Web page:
A team of dedicated researchers from The University of Hong Kong and The University of Electronic Science and Technology of China has conclusively identified the right inferior frontal gyrus (rIFG) as a key input and causal regulator within the subcortical response inhibition nodes. This right-lateralized inhibitory control circuit, characterized by its significant intrinsic connectivity, highlights the crucial role of the rIFG in orchestrating top-down cortical-subcortical control, underscoring the intricate dynamics of brain function in response inhibition.
In this comprehensive study, researchers employed dynamic causal modeling (DCM-PEB) and functional MRI (fMRI) with a substantial sample size (n=250) to explore inhibitory circuits in the brain, particularly focusing on the right inferior frontal gyrus (rIFG), caudate nucleus (rCau), globus pallidum (rGP), and thalamus (rThal).
This approach treated the brain as a nonlinear dynamical system, enabling the estimation of directed causal influences among these nodes, influenced by task demands and biological variables. Findings revealed a high intrinsic connectivity within this neural circuit, with response inhibition notably enhancing causal projections from the rIFG to both rCau and rThal, particularly amplifying the regulatory role of the rIFG during such tasks.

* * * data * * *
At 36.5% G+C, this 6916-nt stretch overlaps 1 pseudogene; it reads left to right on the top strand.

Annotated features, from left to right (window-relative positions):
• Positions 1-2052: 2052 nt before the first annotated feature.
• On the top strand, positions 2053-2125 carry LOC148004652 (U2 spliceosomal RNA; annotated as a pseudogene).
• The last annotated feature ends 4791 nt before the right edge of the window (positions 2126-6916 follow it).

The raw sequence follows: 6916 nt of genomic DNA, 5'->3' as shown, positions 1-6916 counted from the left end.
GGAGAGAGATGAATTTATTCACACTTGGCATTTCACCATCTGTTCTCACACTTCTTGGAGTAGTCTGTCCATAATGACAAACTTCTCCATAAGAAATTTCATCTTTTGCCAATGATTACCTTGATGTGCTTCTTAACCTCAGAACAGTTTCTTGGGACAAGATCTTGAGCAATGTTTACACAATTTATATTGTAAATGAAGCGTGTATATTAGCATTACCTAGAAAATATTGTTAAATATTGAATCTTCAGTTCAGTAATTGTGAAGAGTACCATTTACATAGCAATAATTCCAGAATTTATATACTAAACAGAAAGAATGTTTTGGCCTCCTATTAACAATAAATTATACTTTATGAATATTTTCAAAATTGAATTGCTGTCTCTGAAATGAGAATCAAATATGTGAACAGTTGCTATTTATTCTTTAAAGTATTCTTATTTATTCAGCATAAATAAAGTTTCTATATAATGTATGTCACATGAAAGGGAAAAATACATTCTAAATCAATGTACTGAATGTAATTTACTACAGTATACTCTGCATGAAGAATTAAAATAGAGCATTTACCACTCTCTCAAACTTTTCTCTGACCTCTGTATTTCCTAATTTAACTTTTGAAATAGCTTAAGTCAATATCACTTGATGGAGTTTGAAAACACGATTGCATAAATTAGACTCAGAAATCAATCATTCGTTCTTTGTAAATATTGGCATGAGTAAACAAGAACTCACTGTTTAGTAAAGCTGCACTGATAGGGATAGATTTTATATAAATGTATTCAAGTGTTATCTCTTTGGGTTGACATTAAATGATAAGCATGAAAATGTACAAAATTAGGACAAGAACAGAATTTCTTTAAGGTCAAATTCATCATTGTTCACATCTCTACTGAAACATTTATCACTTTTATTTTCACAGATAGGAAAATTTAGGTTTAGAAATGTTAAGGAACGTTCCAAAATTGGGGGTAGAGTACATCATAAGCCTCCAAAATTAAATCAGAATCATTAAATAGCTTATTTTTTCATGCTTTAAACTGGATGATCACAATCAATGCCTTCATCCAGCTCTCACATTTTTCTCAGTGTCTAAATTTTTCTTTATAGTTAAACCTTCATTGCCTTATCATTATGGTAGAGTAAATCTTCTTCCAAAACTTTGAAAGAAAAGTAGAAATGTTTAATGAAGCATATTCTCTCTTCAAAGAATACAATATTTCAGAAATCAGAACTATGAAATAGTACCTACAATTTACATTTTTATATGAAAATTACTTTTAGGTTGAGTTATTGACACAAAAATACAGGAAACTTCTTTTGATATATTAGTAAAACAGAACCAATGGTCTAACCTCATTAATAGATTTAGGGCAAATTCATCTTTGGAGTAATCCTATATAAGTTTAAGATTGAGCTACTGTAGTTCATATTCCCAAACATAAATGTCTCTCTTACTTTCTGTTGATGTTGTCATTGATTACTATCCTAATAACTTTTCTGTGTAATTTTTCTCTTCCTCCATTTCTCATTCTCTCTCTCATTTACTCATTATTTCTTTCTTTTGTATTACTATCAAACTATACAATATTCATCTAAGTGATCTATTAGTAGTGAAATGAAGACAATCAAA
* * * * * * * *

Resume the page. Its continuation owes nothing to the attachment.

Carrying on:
The study also uncovered that sex and performance metrics significantly affect the circuit’s functional architecture; for instance, women exhibited increased self-inhibition in the rThal and reduced modulation to the GP, while better inhibitory performance was linked to more robust communication from the rThal to the rIFG.
Interestingly, these communication patterns were not mirrored in a left-lateralized model, highlighting a hemispheric asymmetry. The research indicates that different brain processes might mediate similar behavioral performances in response inhibition across genders, particularly in thalamic loops, with higher response inhibition accuracy associated with stronger information flow from the rThal to the rIFG.
These insights into the brain’s inhibitory control mechanisms have significant implications for understanding a range of mental and neurological disorders characterized by response inhibition deficits. The study’s findings could guide the development of targeted neuromodulation strategies and personalized interventions to address these deficits, enhancing the treatment and management of such conditions.
Featured image: Brain activation maps for general response inhibition on whole brain level (contrast: NoGo > Go; P < 0.05 FWE, peak level). L, left; R, right. The color bar represents the t-values of the BOLD signal and reflect the significance level of the contrast.